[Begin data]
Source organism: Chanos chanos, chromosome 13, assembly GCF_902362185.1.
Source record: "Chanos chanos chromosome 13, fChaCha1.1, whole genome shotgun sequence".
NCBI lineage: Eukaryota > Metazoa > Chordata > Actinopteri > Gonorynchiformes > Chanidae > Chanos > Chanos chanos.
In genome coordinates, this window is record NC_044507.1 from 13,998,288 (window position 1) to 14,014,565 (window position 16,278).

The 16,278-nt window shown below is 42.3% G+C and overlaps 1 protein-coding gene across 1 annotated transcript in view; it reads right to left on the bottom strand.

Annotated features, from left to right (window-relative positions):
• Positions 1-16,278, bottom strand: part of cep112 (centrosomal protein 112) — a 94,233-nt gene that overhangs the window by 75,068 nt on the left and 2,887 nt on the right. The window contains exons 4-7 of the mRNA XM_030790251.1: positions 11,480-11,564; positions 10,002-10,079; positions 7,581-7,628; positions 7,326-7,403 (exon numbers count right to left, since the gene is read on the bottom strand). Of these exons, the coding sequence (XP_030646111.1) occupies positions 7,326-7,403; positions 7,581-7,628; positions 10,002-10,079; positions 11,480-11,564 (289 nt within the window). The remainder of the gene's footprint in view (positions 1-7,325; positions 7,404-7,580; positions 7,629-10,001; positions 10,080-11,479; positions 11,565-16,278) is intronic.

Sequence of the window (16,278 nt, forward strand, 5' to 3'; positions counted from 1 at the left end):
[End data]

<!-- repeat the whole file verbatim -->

Source organism: Chanos chanos, chromosome 13, assembly GCF_902362185.1.
Source record: "Chanos chanos chromosome 13, fChaCha1.1, whole genome shotgun sequence".
NCBI lineage: Eukaryota > Metazoa > Chordata > Actinopteri > Gonorynchiformes > Chanidae > Chanos > Chanos chanos.
In genome coordinates, this window is record NC_044507.1 from 13,998,288 (window position 1) to 14,014,565 (window position 16,278).

The 16,278-nt window shown below is 42.3% G+C and overlaps 1 protein-coding gene across 1 annotated transcript in view; it reads right to left on the bottom strand.

Annotated features, from left to right (window-relative positions):
• Positions 1-16,278, bottom strand: part of cep112 (centrosomal protein 112) — a 94,233-nt gene that overhangs the window by 75,068 nt on the left and 2,887 nt on the right. The window contains exons 4-7 of the mRNA XM_030790251.1: positions 11,480-11,564; positions 10,002-10,079; positions 7,581-7,628; positions 7,326-7,403 (exon numbers count right to left, since the gene is read on the bottom strand). Of these exons, the coding sequence (XP_030646111.1) occupies positions 7,326-7,403; positions 7,581-7,628; positions 10,002-10,079; positions 11,480-11,564 (289 nt within the window). The remainder of the gene's footprint in view (positions 1-7,325; positions 7,404-7,580; positions 7,629-10,001; positions 10,080-11,479; positions 11,565-16,278) is intronic.

Sequence of the window (16,278 nt, forward strand, 5' to 3'; positions counted from 1 at the left end):